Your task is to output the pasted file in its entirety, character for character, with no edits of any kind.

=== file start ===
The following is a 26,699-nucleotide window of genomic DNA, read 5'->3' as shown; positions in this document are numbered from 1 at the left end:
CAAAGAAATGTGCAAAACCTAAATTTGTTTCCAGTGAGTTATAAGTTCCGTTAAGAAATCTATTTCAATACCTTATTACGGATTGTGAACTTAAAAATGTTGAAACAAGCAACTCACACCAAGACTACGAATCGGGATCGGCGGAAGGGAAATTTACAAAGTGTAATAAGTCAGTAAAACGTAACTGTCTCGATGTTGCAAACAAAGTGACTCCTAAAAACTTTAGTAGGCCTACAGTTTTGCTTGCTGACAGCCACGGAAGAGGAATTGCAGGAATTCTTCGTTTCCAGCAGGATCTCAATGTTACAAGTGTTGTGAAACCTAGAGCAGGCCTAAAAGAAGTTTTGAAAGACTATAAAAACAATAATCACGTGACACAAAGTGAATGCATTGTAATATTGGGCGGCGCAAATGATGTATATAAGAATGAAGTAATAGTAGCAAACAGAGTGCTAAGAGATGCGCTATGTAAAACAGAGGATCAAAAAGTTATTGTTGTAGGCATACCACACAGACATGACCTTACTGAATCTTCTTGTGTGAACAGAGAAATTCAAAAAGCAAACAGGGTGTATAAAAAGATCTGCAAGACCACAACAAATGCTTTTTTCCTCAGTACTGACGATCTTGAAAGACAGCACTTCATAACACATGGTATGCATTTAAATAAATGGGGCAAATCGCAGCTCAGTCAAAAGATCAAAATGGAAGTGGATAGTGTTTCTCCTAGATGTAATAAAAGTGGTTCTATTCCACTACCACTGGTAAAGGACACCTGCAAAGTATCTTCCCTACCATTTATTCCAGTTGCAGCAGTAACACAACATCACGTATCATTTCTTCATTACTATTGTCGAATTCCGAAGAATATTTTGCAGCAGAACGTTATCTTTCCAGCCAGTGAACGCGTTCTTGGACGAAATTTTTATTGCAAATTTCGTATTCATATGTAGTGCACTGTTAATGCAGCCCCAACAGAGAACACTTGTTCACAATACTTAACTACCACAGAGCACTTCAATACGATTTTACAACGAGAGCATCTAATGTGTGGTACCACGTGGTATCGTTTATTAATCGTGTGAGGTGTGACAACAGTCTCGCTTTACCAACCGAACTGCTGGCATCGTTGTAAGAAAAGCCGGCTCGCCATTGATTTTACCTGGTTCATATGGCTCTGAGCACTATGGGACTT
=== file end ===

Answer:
The following is a 26,699-nucleotide window of genomic DNA, read 5'->3' as shown; positions in this document are numbered from 1 at the left end:
CAAAGAAATGTGCAAAACCTAAATTTGTTTCCAGTGAGTTATAAGTTCCGTTAAGAAATCTATTTCAATACCTTATTACGGATTGTGAACTTAAAAATGTTGAAACAAGCAACTCACACCAAGACTACGAATCGGGATCGGCGGAAGGGAAATTTACAAAGTGTAATAAGTCAGTAAAACGTAACTGTCTCGATGTTGCAAACAAAGTGACTCCTAAAAACTTTAGTAGGCCTACAGTTTTGCTTGCTGACAGCCACGGAAGAGGAATTGCAGGAATTCTTCGTTTCCAGCAGGATCTCAATGTTACAAGTGTTGTGAAACCTAGAGCAGGCCTAAAAGAAGTTTTGAAAGACTATAAAAACAATAATCACGTGACACAAAGTGAATGCATTGTAATATTGGGCGGCGCAAATGATGTATATAAGAATGAAGTAATAGTAGCAAACAGAGTGCTAAGAGATGCGCTATGTAAAACAGAGGATCAAAAAGTTATTGTTGTAGGCATACCACACAGACATGACCTTACTGAATCTTCTTGTGTGAACAGAGAAATTCAAAAAGCAAACAGGGTGTATAAAAAGATCTGCAAGACCACAACAAATGCTTTTTTCCTCAGTACTGACGATCTTGAAAGACAGCACTTCATAACACATGGTATGCATTTAAATAAATGGGGCAAATCGCAGCTCAGTCAAAAGATCAAAATGGAAGTGGATAGTGTTTCTCCTAGATGTAATAAAAGTGGTTCTATTCCACTACCACTGGTAAAGGACACCTGCAAAGTATCTTCCCTACCATTTATTCCAGTTGCAGCAGTAACACAACATCACGTATCATTTCTTCATTACTATTGTCGAATTCCGAAGAATATTTTGCAGCAGAACGTTATCTTTCCAGCCAGTGAACGCGTTCTTGGACGAAATTTTTATTGCAAATTTCGTATTCATATGTAGTGCACTGTTAATGCAGCCCCAACAGAGAACACTTGTTCACAATACTTAACTACCACAGAGCACTTCAATACGATTTTACAACGAGAGCATCTAATGTGTGGTACCACGTGGTATCGTTTATTAATCGTGTGAGGTGTGACAACAGTCTCGCTTTACCAACCGAACTGCTGGCATCGTTGTAAGAAAAGCCGGCTCGCCATTGATTTTACCTGGTTCATATGGCTCTGAGCACTATGGGACTT